In a mirrorless psychiatric hospital room, a woman relives her past as images click on in her head like a slide show. She is twelve years old again, forced to grow up too quickly in a world of poverty and misogyny, absent parents and toxic boy cousins, and Soobie, her mentally challenged girl cousin whom she attempts to save but inevitably fails. “Russian Thistle” looks unflinchingly at trauma and the brittleness of humanity, but also captures the tenderness of one’s effort to be good. Intense and graceful, the story moves with a masterful fluidity and sentences so finely chiseled they sing and reverberate. — Guest Judge Ye Chun
The place where you grew up plays like a slideshow on the screen of your eyelids years and more years later, one after another, click and click and click, the pictures coming up in no order, here’s your daddy bringing a lemonade to your mama, here’s grandpop next to the big truck he drove for Sears, that’s Aunt Lavender at her fifth wedding, and one of you as a baby having a bath in a metal washtub under the cottonwood in the backyard. The way a place looks when you turn backwards like that switches on other kinds of memory: the retinas, the plasma, the knees.
You remember how the old cottonwood smelled, something eating it up from the inside, like cancer for a tree, exhaling sickness over you while you ate overdone hotdogs with your cousins. In college horticulture, you learned the problem is called slime flux and is common in certain tree families whose roots have been compromised.
You know a little bit about that kind of thing.
A slide of your daddy sitting in a lawn chair, shirtless, eating a drumstick, shortly before he left to find God, sometime around ‘78. One of mama, asleep in the recliner and still in her janitor uniform, mouth slack and a mug of something that wasn’t coffee balanced on her belly.
Then a picture of cousin Soobie. Soobie-soo. Someone had painted up her face like an owl. You must have done that. Who else. Who. Who?
You asked Pete, the guy you’d been seeing in 1987 if his childhood felt candy-colored at the time, when he was actually living it, and he maneuvers the whiskey away from your hands like you are inebriated and talking nonsense. Well, mine did, you tell him. Which is true about the years before your daddy left. Pete shrugged, which plumped his gut against the table and upended your drink.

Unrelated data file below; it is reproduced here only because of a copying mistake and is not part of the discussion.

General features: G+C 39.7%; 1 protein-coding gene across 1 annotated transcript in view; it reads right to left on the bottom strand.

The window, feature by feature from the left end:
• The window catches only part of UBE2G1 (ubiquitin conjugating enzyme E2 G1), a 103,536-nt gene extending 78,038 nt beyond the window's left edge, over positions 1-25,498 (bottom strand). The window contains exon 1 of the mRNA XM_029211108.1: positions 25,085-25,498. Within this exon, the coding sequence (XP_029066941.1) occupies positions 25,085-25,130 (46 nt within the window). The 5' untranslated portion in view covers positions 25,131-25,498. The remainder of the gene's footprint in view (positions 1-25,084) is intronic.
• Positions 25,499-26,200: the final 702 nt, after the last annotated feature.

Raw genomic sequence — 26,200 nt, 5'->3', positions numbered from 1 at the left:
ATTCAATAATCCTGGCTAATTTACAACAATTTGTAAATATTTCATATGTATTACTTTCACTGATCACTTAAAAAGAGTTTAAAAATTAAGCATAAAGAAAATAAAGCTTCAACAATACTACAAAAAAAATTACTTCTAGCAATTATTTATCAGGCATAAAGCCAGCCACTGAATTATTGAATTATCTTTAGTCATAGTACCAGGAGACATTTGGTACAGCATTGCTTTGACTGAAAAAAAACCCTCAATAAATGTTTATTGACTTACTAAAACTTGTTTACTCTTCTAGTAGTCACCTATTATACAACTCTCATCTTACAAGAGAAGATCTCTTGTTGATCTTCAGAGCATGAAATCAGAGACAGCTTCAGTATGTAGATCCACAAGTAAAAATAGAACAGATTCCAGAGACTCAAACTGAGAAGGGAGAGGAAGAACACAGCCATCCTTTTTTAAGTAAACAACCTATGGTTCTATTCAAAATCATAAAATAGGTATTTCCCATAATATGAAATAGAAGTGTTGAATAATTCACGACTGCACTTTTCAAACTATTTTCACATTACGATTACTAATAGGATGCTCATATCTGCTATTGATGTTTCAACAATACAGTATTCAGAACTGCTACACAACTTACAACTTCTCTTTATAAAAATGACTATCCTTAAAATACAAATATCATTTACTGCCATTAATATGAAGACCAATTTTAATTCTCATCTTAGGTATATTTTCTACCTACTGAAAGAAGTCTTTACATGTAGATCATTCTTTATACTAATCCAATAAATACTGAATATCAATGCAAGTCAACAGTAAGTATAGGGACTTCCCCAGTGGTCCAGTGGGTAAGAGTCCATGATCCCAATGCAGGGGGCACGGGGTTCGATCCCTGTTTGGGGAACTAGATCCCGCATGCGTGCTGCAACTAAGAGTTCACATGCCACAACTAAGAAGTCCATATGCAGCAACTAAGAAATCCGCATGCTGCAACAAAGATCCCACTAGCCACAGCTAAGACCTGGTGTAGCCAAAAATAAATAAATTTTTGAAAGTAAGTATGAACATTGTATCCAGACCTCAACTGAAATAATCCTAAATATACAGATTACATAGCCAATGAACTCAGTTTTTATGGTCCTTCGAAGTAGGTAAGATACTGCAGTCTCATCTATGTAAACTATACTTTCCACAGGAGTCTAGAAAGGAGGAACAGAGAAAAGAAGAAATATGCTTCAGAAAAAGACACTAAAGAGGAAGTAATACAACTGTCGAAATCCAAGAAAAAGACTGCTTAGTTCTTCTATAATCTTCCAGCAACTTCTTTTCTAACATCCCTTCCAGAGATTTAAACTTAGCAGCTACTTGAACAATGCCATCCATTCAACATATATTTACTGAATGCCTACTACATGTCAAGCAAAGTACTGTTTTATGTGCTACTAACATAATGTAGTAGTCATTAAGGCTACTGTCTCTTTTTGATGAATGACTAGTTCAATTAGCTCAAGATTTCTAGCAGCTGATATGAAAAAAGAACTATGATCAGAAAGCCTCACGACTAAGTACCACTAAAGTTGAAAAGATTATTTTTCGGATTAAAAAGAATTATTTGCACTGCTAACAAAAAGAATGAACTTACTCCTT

You were not going to have that cocktail anyhow. Or tell him why you should not. The barmaid shimmied her rag into the mess. Beneath the table, your belly popped open the snap of your jeans.
The eastern mountains in your hometown looked purple and pink at sunset. Edible, your child-self would pretend, just like the Big Rock Candy folk song, and they were even named in Spanish for a fruit with rosy flesh. Your daddy explained it to you once, something about the length of light waves at that particular angle and the reflective minerals in the granite. Watermelon. Sandias. Brightest in late summer.
The hospital shrink asks you about your early years, but you cannot answer. Okay, let’s make a picture of where you grew up, she directs, and the hospital paints, dull and cheap, will not shine like those candy mountains, so you grab old magazines and tear out photos in colors that might work, mauve sweatshirts and magenta jogging shoes, sofa pillows in a pink that is almost red, purple jars of jam, bleached blue Levi’s, and the shreds of all these false things, pasted down flat, will come close enough.
How lovely. I did not know you were an artist, she says.
You next take the paintbrush. Drag it through the toad-colored green, the piss yellow. Wipe out the mountains with the color of a wound that has groveled for five days.
When the shrink leaves you can shut your eyes again, take a closer look at those slides. Soobie. Always Soobie. Click. Click. You were the same age, but she was shorter, plump, and wore a plastic bib with a pouch at the bottom to catch her drool. She played with all the cousins in the yard, running just behind, the tail of a frantic kite. She hated shoes, but never learned to avoid the sticker patch by the carport and would stop whenever she had one in her foot, flapping her hands until somebody came to help. It was you who removed the pain, and she would kiss you on the cheek. When she was not looking, you wiped it away.
The problem with Soobie’s drool was the smell. Her teeth were bad, Kool-aid in her baby bottle for years and years, but nobody could find a dentist willing to work on a child ”of limited ability”. Soobie could not vocalize, so how would a dentist know when something hurt?